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UIActionSheet with Blocks

, 28 Feb 2014 MIT
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A very simple solution to a problem that bugged for me for sometime.

Introduction

This is a very simple solution to a problem that bugged for me for sometime.

So I was recently doing some work on DNISSwiperCell when I came across the need to be able to access a custom UITableViewCell (DNISItemCell) from the event of a selection made from a UIActionSheet. Since the UIActionSheet was displayed from a button click on the cell I had access to the cell but once I left the scope of the event for the button being clicked, I could not find a way to get that cell object. 

I had thought of several different ways to stuff the object in various places but all the solutions really had the appearance of a hack that I knew I would hate myself for later. What I wanted was a way to pass in a callback like I do in JavaScript that would at the same time give me access to that object (Closure).

Luckily, I had been playing with Blocks a couple of months back and I was realizing this would be a great way to solve my problem. So I first created a simple implementation of a block that I could assign to a property in the class.

It looked something like the following:

typedef void (^simpleBlock)(void);
simpleBlock callBack;

Then when I created the action sheet, I could assign a block to that variable:

UIActionSheet *actionSheet = [[UIActionSheet alloc] initWithTitle:NULL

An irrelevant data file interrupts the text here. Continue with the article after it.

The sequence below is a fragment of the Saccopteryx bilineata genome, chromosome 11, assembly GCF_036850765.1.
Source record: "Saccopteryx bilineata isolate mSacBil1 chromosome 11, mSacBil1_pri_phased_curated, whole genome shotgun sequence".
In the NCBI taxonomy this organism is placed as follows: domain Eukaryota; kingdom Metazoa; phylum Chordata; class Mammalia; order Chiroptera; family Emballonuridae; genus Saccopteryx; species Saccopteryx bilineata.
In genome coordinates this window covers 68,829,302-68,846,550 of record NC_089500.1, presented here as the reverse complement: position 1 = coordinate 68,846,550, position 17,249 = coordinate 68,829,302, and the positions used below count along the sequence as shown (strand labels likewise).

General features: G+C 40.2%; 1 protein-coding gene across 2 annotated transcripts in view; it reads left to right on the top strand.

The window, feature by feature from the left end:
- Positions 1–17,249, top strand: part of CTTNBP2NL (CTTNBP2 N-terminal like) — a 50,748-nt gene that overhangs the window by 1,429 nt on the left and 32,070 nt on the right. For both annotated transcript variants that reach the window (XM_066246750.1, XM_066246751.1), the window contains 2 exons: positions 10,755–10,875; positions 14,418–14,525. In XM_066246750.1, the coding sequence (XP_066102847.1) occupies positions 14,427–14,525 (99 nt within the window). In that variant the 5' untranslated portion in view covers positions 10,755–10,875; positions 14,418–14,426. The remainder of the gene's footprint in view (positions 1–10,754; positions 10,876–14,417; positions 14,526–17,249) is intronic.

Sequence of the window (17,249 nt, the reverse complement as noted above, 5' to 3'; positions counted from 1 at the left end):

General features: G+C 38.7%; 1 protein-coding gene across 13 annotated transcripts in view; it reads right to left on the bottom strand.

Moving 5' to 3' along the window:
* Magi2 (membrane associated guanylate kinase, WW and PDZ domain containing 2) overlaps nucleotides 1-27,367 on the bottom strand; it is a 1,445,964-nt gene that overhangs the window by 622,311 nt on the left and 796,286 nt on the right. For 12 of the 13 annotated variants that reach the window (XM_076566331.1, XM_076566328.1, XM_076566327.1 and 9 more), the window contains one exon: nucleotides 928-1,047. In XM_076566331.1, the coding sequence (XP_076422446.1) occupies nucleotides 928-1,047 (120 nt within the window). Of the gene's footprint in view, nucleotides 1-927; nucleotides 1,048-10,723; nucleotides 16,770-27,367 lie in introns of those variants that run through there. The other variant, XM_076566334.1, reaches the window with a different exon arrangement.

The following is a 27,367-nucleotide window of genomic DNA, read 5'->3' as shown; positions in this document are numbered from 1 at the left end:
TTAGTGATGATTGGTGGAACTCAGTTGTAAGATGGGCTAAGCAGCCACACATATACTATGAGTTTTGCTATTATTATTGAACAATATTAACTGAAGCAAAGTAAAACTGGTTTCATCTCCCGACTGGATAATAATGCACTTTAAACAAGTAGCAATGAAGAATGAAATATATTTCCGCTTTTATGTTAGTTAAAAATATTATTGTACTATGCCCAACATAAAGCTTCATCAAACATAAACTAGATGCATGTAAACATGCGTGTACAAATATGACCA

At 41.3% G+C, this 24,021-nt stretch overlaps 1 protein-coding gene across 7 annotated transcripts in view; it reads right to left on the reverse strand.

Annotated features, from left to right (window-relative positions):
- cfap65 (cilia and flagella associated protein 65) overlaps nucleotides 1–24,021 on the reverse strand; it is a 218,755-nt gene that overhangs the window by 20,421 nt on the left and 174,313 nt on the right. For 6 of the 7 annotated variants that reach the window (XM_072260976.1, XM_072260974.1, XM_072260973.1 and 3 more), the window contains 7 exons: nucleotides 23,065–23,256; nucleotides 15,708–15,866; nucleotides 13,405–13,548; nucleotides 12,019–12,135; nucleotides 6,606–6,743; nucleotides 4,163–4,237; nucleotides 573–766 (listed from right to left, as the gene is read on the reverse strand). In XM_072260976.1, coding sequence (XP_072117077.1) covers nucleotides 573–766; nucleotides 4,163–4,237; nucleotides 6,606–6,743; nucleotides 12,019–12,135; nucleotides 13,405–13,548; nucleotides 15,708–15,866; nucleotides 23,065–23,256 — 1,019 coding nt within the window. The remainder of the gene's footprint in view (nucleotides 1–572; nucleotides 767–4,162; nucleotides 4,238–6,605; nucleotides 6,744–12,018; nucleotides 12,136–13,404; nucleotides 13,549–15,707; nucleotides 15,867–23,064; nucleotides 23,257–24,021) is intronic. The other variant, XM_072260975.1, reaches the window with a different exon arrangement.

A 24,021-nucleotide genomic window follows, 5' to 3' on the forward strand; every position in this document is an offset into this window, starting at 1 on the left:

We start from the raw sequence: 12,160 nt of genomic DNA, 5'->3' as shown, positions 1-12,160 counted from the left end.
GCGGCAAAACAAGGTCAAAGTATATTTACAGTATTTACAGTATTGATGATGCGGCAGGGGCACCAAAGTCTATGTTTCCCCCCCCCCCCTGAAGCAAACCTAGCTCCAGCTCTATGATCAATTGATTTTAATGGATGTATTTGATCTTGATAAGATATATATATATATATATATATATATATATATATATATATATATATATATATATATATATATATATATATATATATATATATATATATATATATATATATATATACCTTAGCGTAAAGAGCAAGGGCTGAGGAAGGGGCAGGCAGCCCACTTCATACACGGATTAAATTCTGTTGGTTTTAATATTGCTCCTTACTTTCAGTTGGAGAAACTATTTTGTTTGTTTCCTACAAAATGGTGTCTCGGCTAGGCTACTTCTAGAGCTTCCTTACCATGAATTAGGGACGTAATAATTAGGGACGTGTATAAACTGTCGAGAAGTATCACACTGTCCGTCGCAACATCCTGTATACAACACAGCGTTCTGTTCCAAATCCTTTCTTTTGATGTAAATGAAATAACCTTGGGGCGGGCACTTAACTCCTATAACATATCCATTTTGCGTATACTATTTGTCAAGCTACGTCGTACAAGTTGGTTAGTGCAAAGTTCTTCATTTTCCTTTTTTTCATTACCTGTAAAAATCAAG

delegate:self cancelButtonTitle:@"Cancel" destructiveButtonTitle:NULL 
otherButtonTitles:@"Action Button", nil];

callBack = ^{
    // add code here for the block
};

[actionSheet setActionSheetStyle:UIActionSheetStyleDefault];
[actionSheet showInView: [self view]];

Then all that remained was handling the delegate for the action sheet so that when it was dismissed it would call that block.

-(void) actionSheet:(UIActionSheet *)actionSheet willDismissWithButtonIndex:(NSInteger)buttonIndex
{
    if (callBack != nil) {
        callBack();
    }
}

Done!!! Oh but wait, this solution is really no different than the other hacks that I was trying to avoid plus how do I know which button on the action sheet was pressed? What about the other delegates for UIActionSheet?

So let’s take this a step further and actually find a way to handle all the delegates for UIActionSheetDelegate and at the same time handling the information that comes back with each. By inspecting the different delegates that UIActionSheetDelegate offers, we can see that while there are six different delegates, they can actually be grouped into two common patterns that we can with the following:

typedef void(^DNISActionSheetButtonIndex)(UIActionSheet * actionSheet, NSInteger buttonIndex);
typedef void(^DNISActionSheet)(UIActionSheet * actionSheet);

With the pattern for each delegate typedef as a block that we can use, let’s proceed with bringing them into a object that we can use for identifying a property that will represent each of the delegates for UIActionSheetDelegate.

typedef void(^DNISActionSheetButtonIndex)(UIActionSheet * actionSheet, NSInteger buttonIndex);
typedef void(^DNISActionSheet)(UIActionSheet * actionSheet);

@interface DNISActionSheetBlocks : UIActionSheet

@property (strong) DNISActionSheetButtonIndex blockClickedButton;
@property (strong) DNISActionSheet blockWillPresentActionSheet;
@property (strong) DNISActionSheet blockDidPresentActionSheet;
@property (strong) DNISActionSheetButtonIndex blockDidDismissWithButton;